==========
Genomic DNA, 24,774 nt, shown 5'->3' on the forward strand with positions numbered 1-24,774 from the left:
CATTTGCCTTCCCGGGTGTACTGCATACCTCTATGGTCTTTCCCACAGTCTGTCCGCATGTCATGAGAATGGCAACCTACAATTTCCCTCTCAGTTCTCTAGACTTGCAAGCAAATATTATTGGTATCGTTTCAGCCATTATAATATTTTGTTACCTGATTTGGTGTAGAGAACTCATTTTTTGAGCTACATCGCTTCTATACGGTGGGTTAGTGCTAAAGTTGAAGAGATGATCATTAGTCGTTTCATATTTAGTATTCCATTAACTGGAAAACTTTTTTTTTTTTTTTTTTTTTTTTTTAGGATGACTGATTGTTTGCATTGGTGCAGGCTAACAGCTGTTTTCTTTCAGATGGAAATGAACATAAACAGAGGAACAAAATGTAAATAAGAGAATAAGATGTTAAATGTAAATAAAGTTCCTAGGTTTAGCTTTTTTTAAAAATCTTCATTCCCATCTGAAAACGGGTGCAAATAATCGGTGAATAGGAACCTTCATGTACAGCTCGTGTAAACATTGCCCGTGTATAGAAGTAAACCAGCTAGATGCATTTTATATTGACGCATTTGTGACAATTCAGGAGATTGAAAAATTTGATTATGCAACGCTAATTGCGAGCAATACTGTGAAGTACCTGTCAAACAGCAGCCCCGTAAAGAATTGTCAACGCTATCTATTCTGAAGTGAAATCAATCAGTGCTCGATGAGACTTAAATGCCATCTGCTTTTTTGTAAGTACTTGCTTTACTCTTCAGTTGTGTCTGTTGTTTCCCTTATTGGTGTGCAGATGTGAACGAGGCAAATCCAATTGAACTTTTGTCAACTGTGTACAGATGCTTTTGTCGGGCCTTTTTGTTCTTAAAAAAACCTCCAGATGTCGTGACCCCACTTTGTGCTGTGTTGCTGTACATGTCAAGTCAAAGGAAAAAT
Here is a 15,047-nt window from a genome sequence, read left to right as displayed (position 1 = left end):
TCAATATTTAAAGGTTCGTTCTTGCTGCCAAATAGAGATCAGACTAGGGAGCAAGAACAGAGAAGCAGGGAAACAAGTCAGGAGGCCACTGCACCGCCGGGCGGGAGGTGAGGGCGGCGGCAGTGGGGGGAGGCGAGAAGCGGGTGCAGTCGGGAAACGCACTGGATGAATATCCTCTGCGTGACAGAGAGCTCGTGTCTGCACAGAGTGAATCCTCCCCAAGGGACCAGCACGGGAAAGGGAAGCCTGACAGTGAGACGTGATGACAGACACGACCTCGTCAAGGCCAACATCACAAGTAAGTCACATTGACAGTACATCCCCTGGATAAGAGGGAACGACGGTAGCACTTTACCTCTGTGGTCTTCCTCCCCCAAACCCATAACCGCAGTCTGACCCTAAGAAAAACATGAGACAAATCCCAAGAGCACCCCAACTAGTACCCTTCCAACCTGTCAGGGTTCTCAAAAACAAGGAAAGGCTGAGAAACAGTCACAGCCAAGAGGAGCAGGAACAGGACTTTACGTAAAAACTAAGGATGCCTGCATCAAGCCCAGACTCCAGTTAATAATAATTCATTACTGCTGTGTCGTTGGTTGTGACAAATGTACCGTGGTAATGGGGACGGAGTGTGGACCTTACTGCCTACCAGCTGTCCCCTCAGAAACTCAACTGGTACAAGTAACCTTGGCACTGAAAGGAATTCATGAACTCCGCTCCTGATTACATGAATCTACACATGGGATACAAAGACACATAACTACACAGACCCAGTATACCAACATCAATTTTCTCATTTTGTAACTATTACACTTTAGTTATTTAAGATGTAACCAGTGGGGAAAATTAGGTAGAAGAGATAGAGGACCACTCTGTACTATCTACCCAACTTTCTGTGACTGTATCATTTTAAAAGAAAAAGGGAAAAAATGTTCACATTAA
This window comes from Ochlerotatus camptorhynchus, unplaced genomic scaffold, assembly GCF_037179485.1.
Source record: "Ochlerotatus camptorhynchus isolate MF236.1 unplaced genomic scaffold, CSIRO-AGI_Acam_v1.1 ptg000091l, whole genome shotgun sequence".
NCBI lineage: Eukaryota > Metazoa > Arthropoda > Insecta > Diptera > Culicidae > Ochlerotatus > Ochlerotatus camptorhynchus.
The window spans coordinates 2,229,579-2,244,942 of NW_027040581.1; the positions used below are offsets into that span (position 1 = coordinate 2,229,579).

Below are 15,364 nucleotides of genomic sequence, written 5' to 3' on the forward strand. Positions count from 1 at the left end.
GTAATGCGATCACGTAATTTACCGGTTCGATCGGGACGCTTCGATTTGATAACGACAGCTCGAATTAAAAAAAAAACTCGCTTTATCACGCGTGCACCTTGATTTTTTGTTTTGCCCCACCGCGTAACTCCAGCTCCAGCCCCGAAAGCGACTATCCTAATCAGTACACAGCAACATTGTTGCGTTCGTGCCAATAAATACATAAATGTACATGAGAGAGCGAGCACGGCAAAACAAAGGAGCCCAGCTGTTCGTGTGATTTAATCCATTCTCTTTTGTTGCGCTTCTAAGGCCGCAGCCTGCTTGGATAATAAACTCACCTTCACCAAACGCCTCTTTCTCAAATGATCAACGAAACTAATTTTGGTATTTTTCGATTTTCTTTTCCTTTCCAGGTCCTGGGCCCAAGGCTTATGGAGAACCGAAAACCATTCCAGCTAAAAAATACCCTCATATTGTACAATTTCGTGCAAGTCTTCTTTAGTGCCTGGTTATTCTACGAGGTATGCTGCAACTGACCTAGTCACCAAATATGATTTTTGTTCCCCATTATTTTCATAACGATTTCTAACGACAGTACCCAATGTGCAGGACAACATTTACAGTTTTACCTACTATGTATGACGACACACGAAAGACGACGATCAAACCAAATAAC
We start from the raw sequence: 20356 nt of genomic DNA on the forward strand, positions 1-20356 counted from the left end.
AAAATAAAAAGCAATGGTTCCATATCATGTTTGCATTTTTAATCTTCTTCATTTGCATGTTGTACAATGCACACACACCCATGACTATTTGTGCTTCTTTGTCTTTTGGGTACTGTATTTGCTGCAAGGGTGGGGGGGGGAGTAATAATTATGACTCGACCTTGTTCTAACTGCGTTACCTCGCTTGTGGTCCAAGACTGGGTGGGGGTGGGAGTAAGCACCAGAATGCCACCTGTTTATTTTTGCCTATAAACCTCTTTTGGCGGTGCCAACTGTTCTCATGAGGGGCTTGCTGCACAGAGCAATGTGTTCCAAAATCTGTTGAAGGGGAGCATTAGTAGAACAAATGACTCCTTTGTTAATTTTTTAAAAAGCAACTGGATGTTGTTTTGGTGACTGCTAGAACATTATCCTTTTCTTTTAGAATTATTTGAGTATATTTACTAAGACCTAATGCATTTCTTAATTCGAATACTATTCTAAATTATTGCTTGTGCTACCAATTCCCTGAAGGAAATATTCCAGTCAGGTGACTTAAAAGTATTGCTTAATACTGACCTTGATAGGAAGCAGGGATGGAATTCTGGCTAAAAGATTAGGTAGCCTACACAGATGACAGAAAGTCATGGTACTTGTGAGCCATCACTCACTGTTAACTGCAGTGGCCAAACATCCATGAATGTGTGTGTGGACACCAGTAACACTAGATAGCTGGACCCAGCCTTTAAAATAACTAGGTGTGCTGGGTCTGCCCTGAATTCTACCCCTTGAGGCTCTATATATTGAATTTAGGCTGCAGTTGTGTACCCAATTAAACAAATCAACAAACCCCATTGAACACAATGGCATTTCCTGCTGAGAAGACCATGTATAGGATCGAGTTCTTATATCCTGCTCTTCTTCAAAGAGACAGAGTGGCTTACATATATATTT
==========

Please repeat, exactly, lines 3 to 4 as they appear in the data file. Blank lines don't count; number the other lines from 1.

Here is a 15,047-nt window from a genome sequence, read left to right as displayed (position 1 = left end):
TCAATATTTAAAGGTTCGTTCTTGCTGCCAAATAGAGATCAGACTAGGGAGCAAGAACAGAGAAGCAGGGAAACAAGTCAGGAGGCCACTGCACCGCCGGGCGGGAGGTGAGGGCGGCGGCAGTGGGGGGAGGCGAGAAGCGGGTGCAGTCGGGAAACGCACTGGATGAATATCCTCTGCGTGACAGAGAGCTCGTGTCTGCACAGAGTGAATCCTCCCCAAGGGACCAGCACGGGAAAGGGAAGCCTGACAGTGAGACGTGATGACAGACACGACCTCGTCAAGGCCAACATCACAAGTAAGTCACATTGACAGTACATCCCCTGGATAAGAGGGAACGACGGTAGCACTTTACCTCTGTGGTCTTCCTCCCCCAAACCCATAACCGCAGTCTGACCCTAAGAAAAACATGAGACAAATCCCAAGAGCACCCCAACTAGTACCCTTCCAACCTGTCAGGGTTCTCAAAAACAAGGAAAGGCTGAGAAACAGTCACAGCCAAGAGGAGCAGGAACAGGACTTTACGTAAAAACTAAGGATGCCTGCATCAAGCCCAGACTCCAGTTAATAATAATTCATTACTGCTGTGTCGTTGGTTGTGACAAATGTACCGTGGTAATGGGGACGGAGTGTGGACCTTACTGCCTACCAGCTGTCCCCTCAGAAACTCAACTGGTACAAGTAACCTTGGCACTGAAAGGAATTCATGAACTCCGCTCCTGATTACATGAATCTACACATGGGATACAAAGACACATAACTACACAGACCCAGTATACCAACATCAATTTTCTCATTTTGTAACTATTACACTTTAGTTATTTAAGATGTAACCAGTGGGGAAAATTAGGTAGAAGAGATAGAGGACCACTCTGTACTATCTACCCAACTTTCTGTGACTGTATCATTTTAAAAGAAAAAGGGAAAAAATGTTCACATTAA